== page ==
24th June 2022
The Irish Penal Reform Trust (IPRT) welcomes the publication of the General Scheme of the Inspection of Places of Detention Bill by the Minister for Justice today (24.06.2022). This legislation, intended to ratify the Optional Protocol to the Convention against Torture (‘OPCAT’), is long-awaited, having been on successive Governments’ Legislative Programmes since July 2017 and on the political agenda since the drafting of a General Scheme of the Bill was first approved in May 2011.
OPCAT is an important international human rights treaty which assists States in preventing torture and other forms of ill-treatment in places of detention. The Programme for Government 2020+ committed to “ratify and implement the Optional Protocol to the Convention against Torture within 18 months of the formation of the Government”. This 18-month period elapsed in December 2021.
Delays with the publication of the Bill have meant that almost 15 years have passed since Ireland signed up to OPCAT. While consultation and engagement on the General Scheme of the Bill will be crucial to ensure the most robust piece of legislation that protects the rights of people deprived of their liberty, this legislation should be moved through the Houses of the Oireachtas without undue delay. However, it is worth noting that there remains flexibility in the OPCAT to allow for the designation and/or establishment of an NPM before or after ratification, should the Government opt to do so.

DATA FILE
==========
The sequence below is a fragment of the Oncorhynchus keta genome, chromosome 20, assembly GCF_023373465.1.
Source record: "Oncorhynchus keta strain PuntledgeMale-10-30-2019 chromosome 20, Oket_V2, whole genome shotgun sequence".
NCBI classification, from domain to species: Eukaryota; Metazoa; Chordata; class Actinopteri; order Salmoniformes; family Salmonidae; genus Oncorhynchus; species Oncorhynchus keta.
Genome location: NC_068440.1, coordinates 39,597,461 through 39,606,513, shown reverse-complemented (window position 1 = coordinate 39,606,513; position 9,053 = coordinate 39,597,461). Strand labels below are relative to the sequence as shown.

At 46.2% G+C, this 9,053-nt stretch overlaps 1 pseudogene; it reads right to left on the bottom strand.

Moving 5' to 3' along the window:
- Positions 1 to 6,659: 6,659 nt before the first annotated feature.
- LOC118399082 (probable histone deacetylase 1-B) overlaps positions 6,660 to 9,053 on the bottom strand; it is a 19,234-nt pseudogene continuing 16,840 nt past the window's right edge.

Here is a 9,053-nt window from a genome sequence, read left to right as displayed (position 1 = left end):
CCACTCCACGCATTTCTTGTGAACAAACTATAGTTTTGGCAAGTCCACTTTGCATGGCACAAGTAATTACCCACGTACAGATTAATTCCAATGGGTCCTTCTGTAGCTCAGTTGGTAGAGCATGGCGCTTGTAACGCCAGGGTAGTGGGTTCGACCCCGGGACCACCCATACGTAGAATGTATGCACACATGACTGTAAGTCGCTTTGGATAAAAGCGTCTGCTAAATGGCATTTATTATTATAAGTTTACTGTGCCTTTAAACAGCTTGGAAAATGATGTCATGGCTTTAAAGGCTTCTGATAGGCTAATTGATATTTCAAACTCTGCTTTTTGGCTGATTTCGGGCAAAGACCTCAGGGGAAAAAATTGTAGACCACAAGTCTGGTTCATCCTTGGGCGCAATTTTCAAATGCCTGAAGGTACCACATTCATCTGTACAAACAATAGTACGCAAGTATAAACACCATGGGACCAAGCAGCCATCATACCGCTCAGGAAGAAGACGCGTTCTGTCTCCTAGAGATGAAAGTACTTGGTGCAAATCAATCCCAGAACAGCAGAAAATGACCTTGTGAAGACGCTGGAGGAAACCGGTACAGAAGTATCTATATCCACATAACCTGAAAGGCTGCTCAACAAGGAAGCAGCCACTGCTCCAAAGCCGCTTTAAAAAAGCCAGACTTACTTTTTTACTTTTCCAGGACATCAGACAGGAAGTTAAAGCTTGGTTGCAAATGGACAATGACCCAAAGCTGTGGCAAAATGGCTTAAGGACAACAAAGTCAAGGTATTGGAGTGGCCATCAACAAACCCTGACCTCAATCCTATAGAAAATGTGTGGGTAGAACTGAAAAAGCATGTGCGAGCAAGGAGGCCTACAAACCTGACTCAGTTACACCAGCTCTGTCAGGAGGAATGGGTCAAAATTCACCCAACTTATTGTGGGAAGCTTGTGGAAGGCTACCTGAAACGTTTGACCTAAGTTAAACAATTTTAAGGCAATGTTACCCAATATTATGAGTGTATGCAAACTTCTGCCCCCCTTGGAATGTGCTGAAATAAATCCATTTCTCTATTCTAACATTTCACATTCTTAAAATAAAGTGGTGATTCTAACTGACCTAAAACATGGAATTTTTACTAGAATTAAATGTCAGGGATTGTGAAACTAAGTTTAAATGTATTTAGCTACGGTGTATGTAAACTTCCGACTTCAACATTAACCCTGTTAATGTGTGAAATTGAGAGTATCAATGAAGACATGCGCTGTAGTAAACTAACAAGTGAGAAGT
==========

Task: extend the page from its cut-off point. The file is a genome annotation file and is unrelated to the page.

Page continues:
From our initial reading of the General Scheme, IPRT welcomes that the legislation intends to give the new Office, the Office of the Inspection of Places of Detention (‘the Office’), the power to lay its Annual Report and other reports directly before the Houses of the Oireachtas. This is a marked improvement from current practice, whereby the Office of the Inspector of Prisons submits reports to the Minister for Justice, who makes the final decision on their publication.
However, from our initial reading of the General Scheme, IPRT retains concerns about whether the Heads of the General Scheme afford the Office sufficient independence to comply with the provisions of the OPCAT. In particular, financial and functional separation from the Department of Justice is a fundamental prerequisite for independence (see IPRT, 2018) given the Irish Prison Service also falls under its aegis. We look forward to engaging meaningfully on this and other issues as the Bill moves through the Oireachtas.
The highest standards of oversight should apply to any institution where people are deprived of their liberty, be it a hospital, psychiatric institution, or prison, and these must be rigorously observed. As history has shown in Ireland, the need for robust systems of accountability are even more critical behind closed doors.
IPRT will be reviewing the General Scheme of the Bill carefully in the coming days and weeks, with a particular focus on ensuring that the provisions of the legislation are sufficient to comply with OPCAT. We will share our additional observations shortly.
For more on IPRT’s work on OPCAT, see:
For more on IPRT’s work on accountability, see: